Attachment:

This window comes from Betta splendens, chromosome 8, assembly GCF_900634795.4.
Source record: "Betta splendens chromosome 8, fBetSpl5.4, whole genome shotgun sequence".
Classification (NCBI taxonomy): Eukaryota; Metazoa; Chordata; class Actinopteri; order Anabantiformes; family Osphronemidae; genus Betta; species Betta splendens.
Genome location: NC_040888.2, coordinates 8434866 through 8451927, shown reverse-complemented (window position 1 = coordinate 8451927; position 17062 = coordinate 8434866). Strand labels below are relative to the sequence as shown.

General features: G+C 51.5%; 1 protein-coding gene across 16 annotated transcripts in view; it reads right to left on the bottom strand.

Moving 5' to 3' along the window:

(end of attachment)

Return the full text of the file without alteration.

This window comes from Betta splendens, chromosome 8, assembly GCF_900634795.4.
Source record: "Betta splendens chromosome 8, fBetSpl5.4, whole genome shotgun sequence".
Classification (NCBI taxonomy): Eukaryota; Metazoa; Chordata; class Actinopteri; order Anabantiformes; family Osphronemidae; genus Betta; species Betta splendens.
Genome location: NC_040888.2, coordinates 8434866 through 8451927, shown reverse-complemented (window position 1 = coordinate 8451927; position 17062 = coordinate 8434866). Strand labels below are relative to the sequence as shown.

General features: G+C 51.5%; 1 protein-coding gene across 16 annotated transcripts in view; it reads right to left on the bottom strand.

Moving 5' to 3' along the window: